Walking to the top of nearby Mount Tampa is definitely recommended, as it gives you some fantastic views of the city and the chance to see the famous Hollywood-esque sign up close. If you’re short of time, or not comfortable walking, there’s a cable car as well.
Finally, be sure to stop for some traditional Romanian food like Ciorba in paine (soup in a bread bowl), Sarmale (cabbage and pork spring rolls), and Papanași (Romanian doughnuts) before heading back to Bucharest.
Day trips from Bucharest to Transylvania: Situated about 170 km from Bucharest, the small Transylvanian city of Brașov is one of the most popular places to visit in Romania. Getting there takes around 2 hours and 30 minutes, which is just within the realms of a feasible day trip from Bucharest.
Bucharest to Bravos: There are three main ways to get to Brașov from Bucharest: either by train or by bus, on a tour bus, or by car. Driving gives you more freedom to set your own timetable and allows you to stop off at attractions like Bran Castle and Snagov Forest. Most importantly, driving in Romania is just a fun experience in itself.
4. Bran Castle tour from Bucharest
Bran Castle is famously known as the location of Bram Stoker’s Dracula. Technically speaking, the castle doesn’t have much to do with Dracula, but it is still an interesting piece of architecture, perfect for visiting during a day trip out of Bucharest.
When in Bran, the first and most important thing to do is, of course, visit the castle. Perched on top of a small hill, the castle is open for public all week long, except for public holidays. The tours offered by the castle administrators are really interesting. The castle is perfect for both children and adults – there is something to do there for everyone. Most importantly, visitors have to make a wish in the castle’s garden well. Who doesn’t want their wish to be fulfilled as soon as possible?
Although most visitors expect to see Dracula in the flesh, that is definitely not going to happen. The only appearance might be made, perhaps, by some local actors trying to keep the legend alive. The inhabitants of Bran understand that people come to the castle for Dracula, but they might get offended if all you talk about is vampires. The people of Bran really need to be kept happy, so they can prepare the wonderful traditional dishes, such as polenta with sour cream, beef sour soup or kürtőskalács (a Hungarian spit cake sold everywhere in Transylvania), that the visitors must definitely try out.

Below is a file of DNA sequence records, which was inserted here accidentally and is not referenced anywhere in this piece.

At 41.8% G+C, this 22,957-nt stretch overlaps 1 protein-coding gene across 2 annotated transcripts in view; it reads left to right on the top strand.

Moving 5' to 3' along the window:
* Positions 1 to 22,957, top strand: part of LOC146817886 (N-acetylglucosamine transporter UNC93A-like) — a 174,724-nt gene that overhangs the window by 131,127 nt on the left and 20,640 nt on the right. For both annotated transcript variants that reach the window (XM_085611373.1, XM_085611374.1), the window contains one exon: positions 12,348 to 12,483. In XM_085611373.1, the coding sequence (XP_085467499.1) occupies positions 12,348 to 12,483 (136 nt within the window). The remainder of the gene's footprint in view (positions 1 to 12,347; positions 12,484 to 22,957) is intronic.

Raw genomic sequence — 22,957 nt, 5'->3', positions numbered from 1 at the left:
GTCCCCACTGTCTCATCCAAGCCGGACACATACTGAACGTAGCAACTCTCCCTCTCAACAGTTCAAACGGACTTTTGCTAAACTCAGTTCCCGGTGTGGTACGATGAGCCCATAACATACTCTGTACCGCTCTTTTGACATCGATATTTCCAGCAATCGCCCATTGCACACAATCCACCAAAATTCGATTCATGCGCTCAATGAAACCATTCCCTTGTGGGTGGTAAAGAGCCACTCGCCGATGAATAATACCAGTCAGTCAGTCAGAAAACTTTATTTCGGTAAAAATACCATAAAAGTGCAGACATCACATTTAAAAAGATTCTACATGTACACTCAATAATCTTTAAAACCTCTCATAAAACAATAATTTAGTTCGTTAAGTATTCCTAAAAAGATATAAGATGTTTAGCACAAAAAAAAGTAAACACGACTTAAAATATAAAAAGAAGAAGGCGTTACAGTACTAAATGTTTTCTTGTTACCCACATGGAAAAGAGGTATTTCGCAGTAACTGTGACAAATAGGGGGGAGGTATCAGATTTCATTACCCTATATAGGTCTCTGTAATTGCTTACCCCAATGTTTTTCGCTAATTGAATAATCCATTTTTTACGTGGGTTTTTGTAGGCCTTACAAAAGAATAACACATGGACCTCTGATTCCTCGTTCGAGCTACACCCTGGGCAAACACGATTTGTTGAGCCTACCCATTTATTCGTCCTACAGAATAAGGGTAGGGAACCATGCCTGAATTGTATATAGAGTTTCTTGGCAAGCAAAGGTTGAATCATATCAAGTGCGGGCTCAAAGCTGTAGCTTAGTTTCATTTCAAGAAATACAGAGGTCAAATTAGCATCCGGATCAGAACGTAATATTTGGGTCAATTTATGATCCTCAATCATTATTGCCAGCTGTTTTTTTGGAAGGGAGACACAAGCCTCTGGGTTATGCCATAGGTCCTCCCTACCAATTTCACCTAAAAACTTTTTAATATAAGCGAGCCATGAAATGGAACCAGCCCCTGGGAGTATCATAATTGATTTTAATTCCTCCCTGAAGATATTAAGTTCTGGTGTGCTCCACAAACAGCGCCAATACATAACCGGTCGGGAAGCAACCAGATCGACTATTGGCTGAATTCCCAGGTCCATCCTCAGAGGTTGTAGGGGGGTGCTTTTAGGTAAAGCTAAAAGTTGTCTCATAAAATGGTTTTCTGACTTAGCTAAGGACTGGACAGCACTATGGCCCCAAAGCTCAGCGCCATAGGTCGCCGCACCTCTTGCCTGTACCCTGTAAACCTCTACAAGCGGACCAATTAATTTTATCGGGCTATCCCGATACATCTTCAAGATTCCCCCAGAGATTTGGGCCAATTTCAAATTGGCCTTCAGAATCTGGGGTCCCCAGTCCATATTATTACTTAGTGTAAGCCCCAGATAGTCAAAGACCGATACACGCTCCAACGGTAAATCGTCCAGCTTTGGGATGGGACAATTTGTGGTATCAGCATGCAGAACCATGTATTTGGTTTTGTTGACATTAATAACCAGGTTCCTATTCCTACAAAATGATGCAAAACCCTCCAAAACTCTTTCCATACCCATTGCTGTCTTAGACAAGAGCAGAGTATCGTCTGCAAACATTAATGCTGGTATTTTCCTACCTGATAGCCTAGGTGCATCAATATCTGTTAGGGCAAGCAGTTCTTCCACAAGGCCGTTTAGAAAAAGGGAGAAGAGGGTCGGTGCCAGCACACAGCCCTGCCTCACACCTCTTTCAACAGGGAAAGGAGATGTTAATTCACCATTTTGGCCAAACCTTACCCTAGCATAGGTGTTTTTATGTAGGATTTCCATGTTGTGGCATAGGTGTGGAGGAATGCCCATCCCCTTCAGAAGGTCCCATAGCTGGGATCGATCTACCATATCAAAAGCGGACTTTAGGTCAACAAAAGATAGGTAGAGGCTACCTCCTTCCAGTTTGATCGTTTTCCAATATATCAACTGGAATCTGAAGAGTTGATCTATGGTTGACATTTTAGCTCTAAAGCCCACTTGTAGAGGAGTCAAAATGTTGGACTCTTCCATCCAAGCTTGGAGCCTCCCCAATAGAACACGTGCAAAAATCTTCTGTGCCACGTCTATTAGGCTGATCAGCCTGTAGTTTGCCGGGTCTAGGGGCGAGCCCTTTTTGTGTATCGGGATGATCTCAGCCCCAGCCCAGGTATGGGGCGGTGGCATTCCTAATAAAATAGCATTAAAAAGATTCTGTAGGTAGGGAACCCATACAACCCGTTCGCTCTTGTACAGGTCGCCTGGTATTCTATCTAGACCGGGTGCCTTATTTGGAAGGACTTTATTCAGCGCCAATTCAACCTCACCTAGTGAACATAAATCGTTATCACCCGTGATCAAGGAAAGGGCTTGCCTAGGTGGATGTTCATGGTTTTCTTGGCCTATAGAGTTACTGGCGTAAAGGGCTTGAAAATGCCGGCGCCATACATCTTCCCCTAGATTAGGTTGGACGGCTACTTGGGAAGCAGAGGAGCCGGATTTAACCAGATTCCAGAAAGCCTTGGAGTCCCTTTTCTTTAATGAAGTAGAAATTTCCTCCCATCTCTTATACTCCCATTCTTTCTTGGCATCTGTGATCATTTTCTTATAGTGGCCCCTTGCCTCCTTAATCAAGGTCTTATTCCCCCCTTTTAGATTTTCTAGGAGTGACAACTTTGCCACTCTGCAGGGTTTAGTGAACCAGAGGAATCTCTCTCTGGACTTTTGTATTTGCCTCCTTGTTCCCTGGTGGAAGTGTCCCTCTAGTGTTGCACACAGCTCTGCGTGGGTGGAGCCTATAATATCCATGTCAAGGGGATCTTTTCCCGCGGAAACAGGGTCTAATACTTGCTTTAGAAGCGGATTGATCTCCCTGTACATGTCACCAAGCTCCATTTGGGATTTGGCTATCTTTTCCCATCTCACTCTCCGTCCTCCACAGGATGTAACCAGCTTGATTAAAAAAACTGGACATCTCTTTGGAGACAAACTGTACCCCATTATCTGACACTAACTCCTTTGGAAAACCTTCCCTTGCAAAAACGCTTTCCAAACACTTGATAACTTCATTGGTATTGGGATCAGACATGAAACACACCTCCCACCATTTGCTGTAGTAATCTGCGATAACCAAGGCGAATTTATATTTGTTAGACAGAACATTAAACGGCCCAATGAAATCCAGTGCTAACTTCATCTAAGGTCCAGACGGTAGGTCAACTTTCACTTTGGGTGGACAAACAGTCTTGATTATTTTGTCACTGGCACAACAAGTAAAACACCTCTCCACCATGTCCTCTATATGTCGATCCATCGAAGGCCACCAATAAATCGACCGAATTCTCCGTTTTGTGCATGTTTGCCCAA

The adventure awaits!
Bucharest to Bran Castle: In order to get there, there are a lot of options, many including expensive offers from the most various travel agencies. Some of the trips to Bran reach almost 150 EUR and they include a guide. If on a budget, the cheapest way to get to Bran is to take the train from Bucharest to Brasov and then the bus from Brasov to Bran (rides every 30 minutes and it is a 40 minutes’ trip). All in all, this costs somewhere around 15 EUR. It all depends on the type of adventure people are looking for!
Book Your Castle Tour Before It Sells Out
Dracula tour Bucharest
5. Sibiu [/Hermannstadt]
Bran Castle and Brasov certainly have a charm and are worth visiting. However, Sibiu has a splendid mix of Romanian culture and German traditions that tourists shouldn’t miss when in Romania.
Wandering in the streets of the Lower Town is definitely one of the best things to do in Sibiu, given the colourful German houses and the lovely Medieval atmosphere. It’s also where the oldest church in the town is, the Asylum Church.
Like Amsterdam and many other cities in the Old Continent, Sibiu achieved the title of European Cultural Capital and, as a result, multiple cultural events take place in the town. On days when the weather is good (and even on the bad days too), the Brukenthal Museum is an interesting place to go. This is a complex in the Mare square with one library, two art galleries, and five museums showcasing European art from different schools, including the Romanian, of course.